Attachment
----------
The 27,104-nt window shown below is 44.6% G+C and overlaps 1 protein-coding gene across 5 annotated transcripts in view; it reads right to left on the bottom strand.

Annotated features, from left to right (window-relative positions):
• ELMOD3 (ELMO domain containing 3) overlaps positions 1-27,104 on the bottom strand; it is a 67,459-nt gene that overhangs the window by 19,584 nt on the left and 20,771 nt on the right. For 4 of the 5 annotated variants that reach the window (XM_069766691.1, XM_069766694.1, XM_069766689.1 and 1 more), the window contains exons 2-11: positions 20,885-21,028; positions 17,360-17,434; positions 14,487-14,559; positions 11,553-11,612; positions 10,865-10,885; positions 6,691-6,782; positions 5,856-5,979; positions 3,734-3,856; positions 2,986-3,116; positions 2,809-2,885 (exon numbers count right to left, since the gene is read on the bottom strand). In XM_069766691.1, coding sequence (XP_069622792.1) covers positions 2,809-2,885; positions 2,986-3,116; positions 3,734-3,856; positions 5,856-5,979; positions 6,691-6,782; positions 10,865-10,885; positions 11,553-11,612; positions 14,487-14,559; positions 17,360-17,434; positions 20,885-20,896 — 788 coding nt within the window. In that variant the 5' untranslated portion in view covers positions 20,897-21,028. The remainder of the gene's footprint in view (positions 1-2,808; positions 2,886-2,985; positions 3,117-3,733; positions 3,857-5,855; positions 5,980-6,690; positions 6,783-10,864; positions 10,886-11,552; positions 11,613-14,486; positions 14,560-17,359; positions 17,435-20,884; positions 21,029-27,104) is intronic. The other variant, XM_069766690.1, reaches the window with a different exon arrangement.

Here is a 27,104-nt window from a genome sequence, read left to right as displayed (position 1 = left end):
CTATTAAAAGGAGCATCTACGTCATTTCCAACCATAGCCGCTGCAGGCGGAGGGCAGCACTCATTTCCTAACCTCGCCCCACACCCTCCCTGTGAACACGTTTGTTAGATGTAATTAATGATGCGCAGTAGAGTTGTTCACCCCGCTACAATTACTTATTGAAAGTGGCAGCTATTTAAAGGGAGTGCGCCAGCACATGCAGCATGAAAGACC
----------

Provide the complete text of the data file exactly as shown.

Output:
The 27,104-nt window shown below is 44.6% G+C and overlaps 1 protein-coding gene across 5 annotated transcripts in view; it reads right to left on the bottom strand.

Annotated features, from left to right (window-relative positions):
• ELMOD3 (ELMO domain containing 3) overlaps positions 1-27,104 on the bottom strand; it is a 67,459-nt gene that overhangs the window by 19,584 nt on the left and 20,771 nt on the right. For 4 of the 5 annotated variants that reach the window (XM_069766691.1, XM_069766694.1, XM_069766689.1 and 1 more), the window contains exons 2-11: positions 20,885-21,028; positions 17,360-17,434; positions 14,487-14,559; positions 11,553-11,612; positions 10,865-10,885; positions 6,691-6,782; positions 5,856-5,979; positions 3,734-3,856; positions 2,986-3,116; positions 2,809-2,885 (exon numbers count right to left, since the gene is read on the bottom strand). In XM_069766691.1, coding sequence (XP_069622792.1) covers positions 2,809-2,885; positions 2,986-3,116; positions 3,734-3,856; positions 5,856-5,979; positions 6,691-6,782; positions 10,865-10,885; positions 11,553-11,612; positions 14,487-14,559; positions 17,360-17,434; positions 20,885-20,896 — 788 coding nt within the window. In that variant the 5' untranslated portion in view covers positions 20,897-21,028. The remainder of the gene's footprint in view (positions 1-2,808; positions 2,886-2,985; positions 3,117-3,733; positions 3,857-5,855; positions 5,980-6,690; positions 6,783-10,864; positions 10,886-11,552; positions 11,613-14,486; positions 14,560-17,359; positions 17,435-20,884; positions 21,029-27,104) is intronic. The other variant, XM_069766690.1, reaches the window with a different exon arrangement.

Here is a 27,104-nt window from a genome sequence, read left to right as displayed (position 1 = left end):
CTATTAAAAGGAGCATCTACGTCATTTCCAACCATAGCCGCTGCAGGCGGAGGGCAGCACTCATTTCCTAACCTCGCCCCACACCCTCCCTGTGAACACGTTTGTTAGATGTAATTAATGATGCGCAGTAGAGTTGTTCACCCCGCTACAATTACTTATTGAAAGTGGCAGCTATTTAAAGGGAGTGCGCCAGCACATGCAGCATGAAAGACC